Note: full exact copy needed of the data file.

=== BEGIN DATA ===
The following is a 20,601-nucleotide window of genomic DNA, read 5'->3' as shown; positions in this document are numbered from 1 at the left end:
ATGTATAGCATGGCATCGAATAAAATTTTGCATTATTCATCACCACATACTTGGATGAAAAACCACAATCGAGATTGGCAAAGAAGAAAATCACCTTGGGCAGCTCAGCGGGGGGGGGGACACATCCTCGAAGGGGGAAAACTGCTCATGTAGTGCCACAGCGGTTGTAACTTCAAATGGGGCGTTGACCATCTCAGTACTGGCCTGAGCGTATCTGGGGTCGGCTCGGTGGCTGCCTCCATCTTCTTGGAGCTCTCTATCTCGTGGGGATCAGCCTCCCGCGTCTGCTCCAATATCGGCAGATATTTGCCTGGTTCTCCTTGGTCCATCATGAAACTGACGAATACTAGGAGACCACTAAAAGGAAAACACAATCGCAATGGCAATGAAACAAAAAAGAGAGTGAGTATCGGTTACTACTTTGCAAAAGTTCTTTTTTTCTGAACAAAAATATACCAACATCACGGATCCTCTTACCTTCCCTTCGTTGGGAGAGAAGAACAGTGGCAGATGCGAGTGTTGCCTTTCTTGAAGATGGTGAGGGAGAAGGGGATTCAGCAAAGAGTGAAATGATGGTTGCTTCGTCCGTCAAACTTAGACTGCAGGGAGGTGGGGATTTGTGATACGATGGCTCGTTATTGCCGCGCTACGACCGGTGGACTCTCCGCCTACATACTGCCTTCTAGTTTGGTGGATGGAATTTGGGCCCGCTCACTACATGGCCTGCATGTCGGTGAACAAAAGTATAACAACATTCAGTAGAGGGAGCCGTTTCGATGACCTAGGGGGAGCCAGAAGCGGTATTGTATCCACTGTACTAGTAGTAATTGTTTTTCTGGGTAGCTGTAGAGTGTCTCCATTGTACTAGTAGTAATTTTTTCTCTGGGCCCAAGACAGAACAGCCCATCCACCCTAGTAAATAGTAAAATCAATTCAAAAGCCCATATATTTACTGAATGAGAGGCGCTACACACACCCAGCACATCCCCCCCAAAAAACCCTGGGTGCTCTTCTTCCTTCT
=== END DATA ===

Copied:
The following is a 20,601-nucleotide window of genomic DNA, read 5'->3' as shown; positions in this document are numbered from 1 at the left end:
ATGTATAGCATGGCATCGAATAAAATTTTGCATTATTCATCACCACATACTTGGATGAAAAACCACAATCGAGATTGGCAAAGAAGAAAATCACCTTGGGCAGCTCAGCGGGGGGGGGGACACATCCTCGAAGGGGGAAAACTGCTCATGTAGTGCCACAGCGGTTGTAACTTCAAATGGGGCGTTGACCATCTCAGTACTGGCCTGAGCGTATCTGGGGTCGGCTCGGTGGCTGCCTCCATCTTCTTGGAGCTCTCTATCTCGTGGGGATCAGCCTCCCGCGTCTGCTCCAATATCGGCAGATATTTGCCTGGTTCTCCTTGGTCCATCATGAAACTGACGAATACTAGGAGACCACTAAAAGGAAAACACAATCGCAATGGCAATGAAACAAAAAAGAGAGTGAGTATCGGTTACTACTTTGCAAAAGTTCTTTTTTTCTGAACAAAAATATACCAACATCACGGATCCTCTTACCTTCCCTTCGTTGGGAGAGAAGAACAGTGGCAGATGCGAGTGTTGCCTTTCTTGAAGATGGTGAGGGAGAAGGGGATTCAGCAAAGAGTGAAATGATGGTTGCTTCGTCCGTCAAACTTAGACTGCAGGGAGGTGGGGATTTGTGATACGATGGCTCGTTATTGCCGCGCTACGACCGGTGGACTCTCCGCCTACATACTGCCTTCTAGTTTGGTGGATGGAATTTGGGCCCGCTCACTACATGGCCTGCATGTCGGTGAACAAAAGTATAACAACATTCAGTAGAGGGAGCCGTTTCGATGACCTAGGGGGAGCCAGAAGCGGTATTGTATCCACTGTACTAGTAGTAATTGTTTTTCTGGGTAGCTGTAGAGTGTCTCCATTGTACTAGTAGTAATTTTTTCTCTGGGCCCAAGACAGAACAGCCCATCCACCCTAGTAAATAGTAAAATCAATTCAAAAGCCCATATATTTACTGAATGAGAGGCGCTACACACACCCAGCACATCCCCCCCAAAAAACCCTGGGTGCTCTTCTTCCTTCT